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Datsun 240k Gl 1977 Needing Advice Or Feedback?

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afaik, none of the other models badged as Datsuns were known as other than Datsuns in other markets (ever heard of a Nissan P510 for example?). Correct me please.

aarc240,

Yes, I have heard of a Nissan P510 Bluebird. They were sold as Nissans in Japan.

The reason we are discussing this question of rebadging Nissans as 'Datsuns' is because you linked the 'Nissan' brand name with the word 'Nippon' - suggesting that it might have offended Australian sensibilities so soon after the war. But I don't think there's much substance to such a suggestion; the engines of the cars had 'NISSAN' written in bloody great letters across the valve covers anyway.........

Yes, that KPGC10 that I considered was a Nissan Skyline GT-R badged car and it was physically there on the showroom floor.

There must be photos of the car somewhere, and some documentary evidence ( sales literature etc ) from the dealer. I'd LOVE to see that. I've never seen evidence of a complete S20-engined car displayed for sale outside Japan, and I still find it amazing to read. Only thing I have ever seen was a part cut-away display S20 race engine ( on injection ) which was shown by Nissan in Germany during the mid-Seventies. No other sightings whatsoever.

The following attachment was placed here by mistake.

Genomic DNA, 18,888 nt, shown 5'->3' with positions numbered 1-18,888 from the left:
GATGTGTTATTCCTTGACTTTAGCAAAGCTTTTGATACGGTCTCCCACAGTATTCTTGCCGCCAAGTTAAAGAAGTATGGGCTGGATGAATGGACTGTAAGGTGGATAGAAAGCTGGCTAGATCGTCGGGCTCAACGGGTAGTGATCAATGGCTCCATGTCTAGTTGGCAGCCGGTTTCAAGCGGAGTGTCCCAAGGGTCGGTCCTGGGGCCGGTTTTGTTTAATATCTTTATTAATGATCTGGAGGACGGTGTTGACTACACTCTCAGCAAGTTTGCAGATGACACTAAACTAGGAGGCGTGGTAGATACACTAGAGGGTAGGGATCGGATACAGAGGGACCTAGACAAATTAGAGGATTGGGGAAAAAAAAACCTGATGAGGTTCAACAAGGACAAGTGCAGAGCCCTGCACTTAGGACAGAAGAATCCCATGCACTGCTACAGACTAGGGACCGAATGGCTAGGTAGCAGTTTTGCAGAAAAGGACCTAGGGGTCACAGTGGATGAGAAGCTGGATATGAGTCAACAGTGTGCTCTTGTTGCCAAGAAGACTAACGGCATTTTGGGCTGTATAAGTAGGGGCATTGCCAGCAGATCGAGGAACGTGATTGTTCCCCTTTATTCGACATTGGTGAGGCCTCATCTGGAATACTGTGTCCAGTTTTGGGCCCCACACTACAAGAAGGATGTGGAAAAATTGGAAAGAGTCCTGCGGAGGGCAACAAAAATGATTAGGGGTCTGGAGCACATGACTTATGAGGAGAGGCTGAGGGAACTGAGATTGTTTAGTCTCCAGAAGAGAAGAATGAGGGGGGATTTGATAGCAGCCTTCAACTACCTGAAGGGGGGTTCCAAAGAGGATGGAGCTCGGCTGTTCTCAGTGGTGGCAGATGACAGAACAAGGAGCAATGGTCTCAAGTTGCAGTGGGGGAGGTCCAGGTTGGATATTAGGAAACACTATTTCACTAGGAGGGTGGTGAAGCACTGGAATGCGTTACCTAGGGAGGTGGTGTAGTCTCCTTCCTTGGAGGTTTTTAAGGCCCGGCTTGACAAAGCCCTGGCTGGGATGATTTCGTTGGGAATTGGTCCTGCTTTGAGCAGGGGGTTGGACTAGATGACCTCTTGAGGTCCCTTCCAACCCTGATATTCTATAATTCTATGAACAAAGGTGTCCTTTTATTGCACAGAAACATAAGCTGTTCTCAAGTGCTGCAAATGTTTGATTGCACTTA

No big write-ups in the press? Sure weren't and not too surprising considering how plain the C10 was compared to the Datsun 1200 coupes, 1600SSS and 240Z's sitting on the same floor. It was a seriously ordinary car in their company, even bordering on ugly!

Sorry, but I find it hard to believe that NOTHING was ever reported in the motoring press. To my mind, that just makes it even more likely that we are talking about a one-off ( or possibly two-off ) grey import.

And I don't see what the looks of the KPGC10 have to do with it ( even though I'd say that it looked pretty damned interesting for '71 / '72 ) especially when you mention the 1200 coupe and 1600SSS ( which were pretty enough, but hardly drop-dead gorgeous ).

It was the specification of the KPGC10 that was worth talking about, and worth coverage in the press - especially considering that it's race success was current and on-going at the time.

Maybe you can call it 'grey market' but it was at least officially sanctioned otherwise brand new cars requiring the usual dealer preperation would NOT have been available.